From the Rochester University student newspaper, “The Buzz” written by Rochester Student Rei Ramos (c/o 2015, major: communications)
Isaiah Pule (c/o 2018) is used to navigating oceans, but this semester is his first opportunity exploring the waters of collegiate life. Traveling almost 5,000 miles away from his home in Wai’anae, Hawai’i, the freshman Film and Media Studies major brings with him a passion for movies and a penchant for overseas navigation.
Back home, Pule is a member of the Polynesian Voyaging Society, a group that researches and practices methods of traditional oceanic travel. The Polynesian navigation system makes use of traditional double hulled canoes comprised of wood, rope, and tarp. It has been used by Hawaiians for thousands of years to sail around the world without the use of modern technology. “They would use the stars, the suns, the waves, and the currents to help find their destination,” said Pule.
Growing up in an unstable environment, Pule found a home in the ocean through the Voyaging Society. “Through my youth, I never really had a father figure. My biological father is incarcerated. My mother, from the Marshall Islands, found difficulty attaining a job,” he said. Pule was even homeless for parts of his early childhood and was eventually placed into foster care. For Pule, voyaging served as an escape.
In his time with the organization, Pule has traveled between the islands of Hawaii and has even gone on voyages into deep ocean territory. He has met amazing people, among them being Desmond Tutu and the Dalai Lama, through his boating voyages. Getting a chance to talk to both men after the program invited them to bless a canoe in preparation for a voyage, Pule noted that it was amazing to share in their positive energy and amazing life stories.
The Polynesian Voyaging Society provided Pule with many opportunities, one of them being the chance to meet Jonathan Burdick, the U of R’s Dean of Admissions and Financial Aid.
Pule’s journey to Rochester began the summer before his junior year when he met Dean Burdick at College Horizons, a pre-college readiness program for native students around the globe. The two found common ground in their mutual interests in astronomy and navigation. This encounter motivated Pule to participate in the U of R’s Multicultural Visitation Program, which gave him his first glimpse of his future campus.
After an interesting admissions interview on Halloween, where he was dressed as Superman, Pule was welcomed to the Class of 2018 as a recipient of the Renaissance and Global Scholarship, as well as the Alan and Jane Handler Scholarship, both of which are awarded to incoming students for outstanding academic merit and strong potential for leadership.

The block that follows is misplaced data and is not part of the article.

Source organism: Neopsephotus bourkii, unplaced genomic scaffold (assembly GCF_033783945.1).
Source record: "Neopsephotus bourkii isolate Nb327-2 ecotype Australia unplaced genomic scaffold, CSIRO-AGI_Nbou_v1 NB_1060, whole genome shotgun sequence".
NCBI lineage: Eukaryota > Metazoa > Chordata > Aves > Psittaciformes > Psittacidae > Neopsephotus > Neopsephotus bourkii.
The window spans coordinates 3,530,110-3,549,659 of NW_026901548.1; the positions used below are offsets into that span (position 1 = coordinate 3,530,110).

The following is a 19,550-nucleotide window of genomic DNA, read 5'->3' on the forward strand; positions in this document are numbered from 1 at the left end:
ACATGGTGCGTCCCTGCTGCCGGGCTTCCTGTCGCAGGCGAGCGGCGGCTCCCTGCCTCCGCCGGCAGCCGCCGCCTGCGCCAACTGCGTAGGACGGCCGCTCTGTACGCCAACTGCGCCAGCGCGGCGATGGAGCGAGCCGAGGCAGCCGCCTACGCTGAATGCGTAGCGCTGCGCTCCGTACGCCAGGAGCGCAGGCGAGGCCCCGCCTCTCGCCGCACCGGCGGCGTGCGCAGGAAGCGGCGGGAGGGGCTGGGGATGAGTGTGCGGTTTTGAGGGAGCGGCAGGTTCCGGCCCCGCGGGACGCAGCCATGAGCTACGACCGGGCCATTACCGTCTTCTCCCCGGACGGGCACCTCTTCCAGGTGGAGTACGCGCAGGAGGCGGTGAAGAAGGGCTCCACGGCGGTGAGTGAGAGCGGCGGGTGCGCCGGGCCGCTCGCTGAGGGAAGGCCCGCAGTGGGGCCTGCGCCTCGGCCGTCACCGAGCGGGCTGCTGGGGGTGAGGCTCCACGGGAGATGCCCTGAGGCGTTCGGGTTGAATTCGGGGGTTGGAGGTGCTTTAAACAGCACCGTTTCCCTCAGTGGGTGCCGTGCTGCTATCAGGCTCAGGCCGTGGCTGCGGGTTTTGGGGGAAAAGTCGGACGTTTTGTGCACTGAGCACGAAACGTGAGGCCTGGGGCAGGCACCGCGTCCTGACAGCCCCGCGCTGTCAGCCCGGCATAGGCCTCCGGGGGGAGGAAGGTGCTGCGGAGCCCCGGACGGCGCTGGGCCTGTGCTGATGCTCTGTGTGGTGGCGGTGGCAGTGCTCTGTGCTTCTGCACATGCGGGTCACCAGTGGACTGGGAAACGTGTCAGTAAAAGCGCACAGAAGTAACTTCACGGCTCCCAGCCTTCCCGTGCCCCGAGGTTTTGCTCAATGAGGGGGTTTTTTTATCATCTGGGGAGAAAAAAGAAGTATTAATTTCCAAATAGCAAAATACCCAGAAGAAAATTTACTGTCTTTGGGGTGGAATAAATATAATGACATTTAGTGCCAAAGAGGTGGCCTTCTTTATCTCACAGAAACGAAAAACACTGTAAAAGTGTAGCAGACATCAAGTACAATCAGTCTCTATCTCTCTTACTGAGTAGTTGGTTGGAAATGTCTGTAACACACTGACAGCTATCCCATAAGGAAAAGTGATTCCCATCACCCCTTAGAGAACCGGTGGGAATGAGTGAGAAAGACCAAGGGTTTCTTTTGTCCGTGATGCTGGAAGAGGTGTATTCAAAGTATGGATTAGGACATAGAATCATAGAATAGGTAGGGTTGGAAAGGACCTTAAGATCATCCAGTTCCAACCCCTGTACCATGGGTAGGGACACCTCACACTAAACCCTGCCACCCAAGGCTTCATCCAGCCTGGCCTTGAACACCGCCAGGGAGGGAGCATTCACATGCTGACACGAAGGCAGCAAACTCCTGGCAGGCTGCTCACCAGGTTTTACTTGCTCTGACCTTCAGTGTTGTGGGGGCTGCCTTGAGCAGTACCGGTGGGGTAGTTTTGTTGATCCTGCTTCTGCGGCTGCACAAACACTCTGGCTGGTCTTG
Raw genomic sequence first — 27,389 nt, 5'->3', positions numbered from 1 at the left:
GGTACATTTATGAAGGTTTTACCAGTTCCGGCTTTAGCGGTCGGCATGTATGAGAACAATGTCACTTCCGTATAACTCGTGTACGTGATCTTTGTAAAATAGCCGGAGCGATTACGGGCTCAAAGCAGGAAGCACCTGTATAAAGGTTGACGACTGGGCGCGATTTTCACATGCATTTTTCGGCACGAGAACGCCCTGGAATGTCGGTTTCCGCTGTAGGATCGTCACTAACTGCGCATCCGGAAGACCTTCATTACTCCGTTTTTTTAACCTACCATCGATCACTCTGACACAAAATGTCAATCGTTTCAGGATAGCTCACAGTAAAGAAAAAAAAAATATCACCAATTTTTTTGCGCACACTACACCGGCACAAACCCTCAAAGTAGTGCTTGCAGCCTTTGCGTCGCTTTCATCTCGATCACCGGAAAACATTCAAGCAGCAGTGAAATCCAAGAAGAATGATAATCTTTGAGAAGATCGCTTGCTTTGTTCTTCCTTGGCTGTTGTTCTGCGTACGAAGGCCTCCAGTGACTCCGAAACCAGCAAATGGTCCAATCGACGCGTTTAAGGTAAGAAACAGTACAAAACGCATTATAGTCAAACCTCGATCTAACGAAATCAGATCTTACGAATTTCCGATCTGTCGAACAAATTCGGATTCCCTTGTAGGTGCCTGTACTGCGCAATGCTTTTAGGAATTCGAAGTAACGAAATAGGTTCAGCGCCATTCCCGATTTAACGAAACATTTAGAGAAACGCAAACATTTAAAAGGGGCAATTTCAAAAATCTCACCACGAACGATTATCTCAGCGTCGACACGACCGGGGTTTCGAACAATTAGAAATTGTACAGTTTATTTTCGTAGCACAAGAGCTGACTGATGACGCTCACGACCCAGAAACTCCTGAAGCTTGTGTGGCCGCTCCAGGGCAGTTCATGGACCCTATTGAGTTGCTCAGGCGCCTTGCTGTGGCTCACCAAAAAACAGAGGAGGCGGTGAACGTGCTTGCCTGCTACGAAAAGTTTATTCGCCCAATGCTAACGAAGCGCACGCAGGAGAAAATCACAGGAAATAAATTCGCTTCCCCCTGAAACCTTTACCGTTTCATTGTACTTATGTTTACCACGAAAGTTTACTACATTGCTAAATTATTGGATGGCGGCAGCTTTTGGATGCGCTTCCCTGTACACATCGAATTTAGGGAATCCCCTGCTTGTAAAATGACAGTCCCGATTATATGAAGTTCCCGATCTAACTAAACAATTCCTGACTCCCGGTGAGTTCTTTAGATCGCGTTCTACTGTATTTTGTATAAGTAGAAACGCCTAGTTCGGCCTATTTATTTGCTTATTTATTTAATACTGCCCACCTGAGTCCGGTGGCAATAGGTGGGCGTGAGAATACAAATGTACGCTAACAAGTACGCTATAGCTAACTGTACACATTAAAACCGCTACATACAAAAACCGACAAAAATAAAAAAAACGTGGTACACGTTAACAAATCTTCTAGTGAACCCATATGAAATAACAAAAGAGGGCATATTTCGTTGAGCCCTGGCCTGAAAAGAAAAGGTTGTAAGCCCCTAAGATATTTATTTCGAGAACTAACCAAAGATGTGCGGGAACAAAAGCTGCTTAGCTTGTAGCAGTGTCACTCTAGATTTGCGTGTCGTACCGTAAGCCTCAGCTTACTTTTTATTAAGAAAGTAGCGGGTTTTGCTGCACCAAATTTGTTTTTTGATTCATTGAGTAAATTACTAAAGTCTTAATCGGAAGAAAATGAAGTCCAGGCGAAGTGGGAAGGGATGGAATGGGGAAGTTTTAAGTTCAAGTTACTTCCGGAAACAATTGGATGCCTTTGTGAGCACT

A first generation college student, Pule is glad to be given the opportunity to pursue higher education. Growing up with the struggles of homelessness, foster care, and delinquency, he is thankful for the support of teachers and family that helped to push him towards a more diligent and success-oriented mindset. He is likewise grateful for the scholarship opportunities that have made his collegiate experience financially feasible.
“The college route is a path that opens up so many doors and opportunities, and I’m excited to create a better future for myself,” he said. As both a Handler and Renaissance Scholar, he hopes to lead by example and inspire his peers and future students alike to continue on the path to being “ever better.”
Pule’s love for movies has led him to pursue a degree in Film and Media Studies. Many of his favorite films such as Gridiron Gang, Remember the Titans, and Freedom Writers resonate with the personal struggles of his past. He hopes to one day make movies that can portray the same themes of hope and success that inspired him growing up.
His favorite movie, The Pursuit of Happyness, is one of his largest inspirations. “It proved that the idea of starting from the bottom and making a life for yourself is more than just a dream,” said Pule. “I want to make a movie like this that can inspire someone to make a change. And just to have fun along the way.”
Pule looks forward to his time at Rochester as an opportunity for growth. “I want to be a leech and take in all that I can. I want to learn about different cultures and share my own, representing who I am and where I came from.”
With plans for a lengthy trek from Hawaii to Australia already in the works for next summer, Pule is excited to return home to Hawaii. It will be his longest and most challenging voyage yet. In the meantime, he’ll have to focus his energies on navigating the tunnel system in preparation for the coming winter.